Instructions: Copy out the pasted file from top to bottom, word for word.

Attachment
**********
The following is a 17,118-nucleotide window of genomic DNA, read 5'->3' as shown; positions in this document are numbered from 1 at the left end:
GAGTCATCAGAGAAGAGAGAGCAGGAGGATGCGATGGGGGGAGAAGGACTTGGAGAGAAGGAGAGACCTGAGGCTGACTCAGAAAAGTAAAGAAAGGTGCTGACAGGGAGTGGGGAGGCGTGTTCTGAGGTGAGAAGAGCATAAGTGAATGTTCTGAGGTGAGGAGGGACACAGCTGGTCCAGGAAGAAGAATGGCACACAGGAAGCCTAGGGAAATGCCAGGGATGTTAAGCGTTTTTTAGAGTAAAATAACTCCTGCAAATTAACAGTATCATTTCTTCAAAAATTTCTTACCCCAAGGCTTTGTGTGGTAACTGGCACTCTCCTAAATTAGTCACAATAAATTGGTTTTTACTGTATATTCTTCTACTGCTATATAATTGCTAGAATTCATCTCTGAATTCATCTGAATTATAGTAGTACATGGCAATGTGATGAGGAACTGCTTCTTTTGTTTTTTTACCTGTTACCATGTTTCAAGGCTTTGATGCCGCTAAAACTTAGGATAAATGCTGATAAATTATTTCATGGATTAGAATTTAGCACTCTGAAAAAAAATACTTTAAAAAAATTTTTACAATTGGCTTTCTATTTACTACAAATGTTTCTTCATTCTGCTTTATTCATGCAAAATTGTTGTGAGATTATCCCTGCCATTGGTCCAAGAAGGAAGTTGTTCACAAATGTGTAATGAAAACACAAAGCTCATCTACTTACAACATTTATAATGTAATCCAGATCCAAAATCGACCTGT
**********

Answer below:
The following is a 17,118-nucleotide window of genomic DNA, read 5'->3' as shown; positions in this document are numbered from 1 at the left end:
GAGTCATCAGAGAAGAGAGAGCAGGAGGATGCGATGGGGGGAGAAGGACTTGGAGAGAAGGAGAGACCTGAGGCTGACTCAGAAAAGTAAAGAAAGGTGCTGACAGGGAGTGGGGAGGCGTGTTCTGAGGTGAGAAGAGCATAAGTGAATGTTCTGAGGTGAGGAGGGACACAGCTGGTCCAGGAAGAAGAATGGCACACAGGAAGCCTAGGGAAATGCCAGGGATGTTAAGCGTTTTTTAGAGTAAAATAACTCCTGCAAATTAACAGTATCATTTCTTCAAAAATTTCTTACCCCAAGGCTTTGTGTGGTAACTGGCACTCTCCTAAATTAGTCACAATAAATTGGTTTTTACTGTATATTCTTCTACTGCTATATAATTGCTAGAATTCATCTCTGAATTCATCTGAATTATAGTAGTACATGGCAATGTGATGAGGAACTGCTTCTTTTGTTTTTTTACCTGTTACCATGTTTCAAGGCTTTGATGCCGCTAAAACTTAGGATAAATGCTGATAAATTATTTCATGGATTAGAATTTAGCACTCTGAAAAAAAATACTTTAAAAAAATTTTTACAATTGGCTTTCTATTTACTACAAATGTTTCTTCATTCTGCTTTATTCATGCAAAATTGTTGTGAGATTATCCCTGCCATTGGTCCAAGAAGGAAGTTGTTCACAAATGTGTAATGAAAACACAAAGCTCATCTACTTACAACATTTATAATGTAATCCAGATCCAAAATCGACCTGT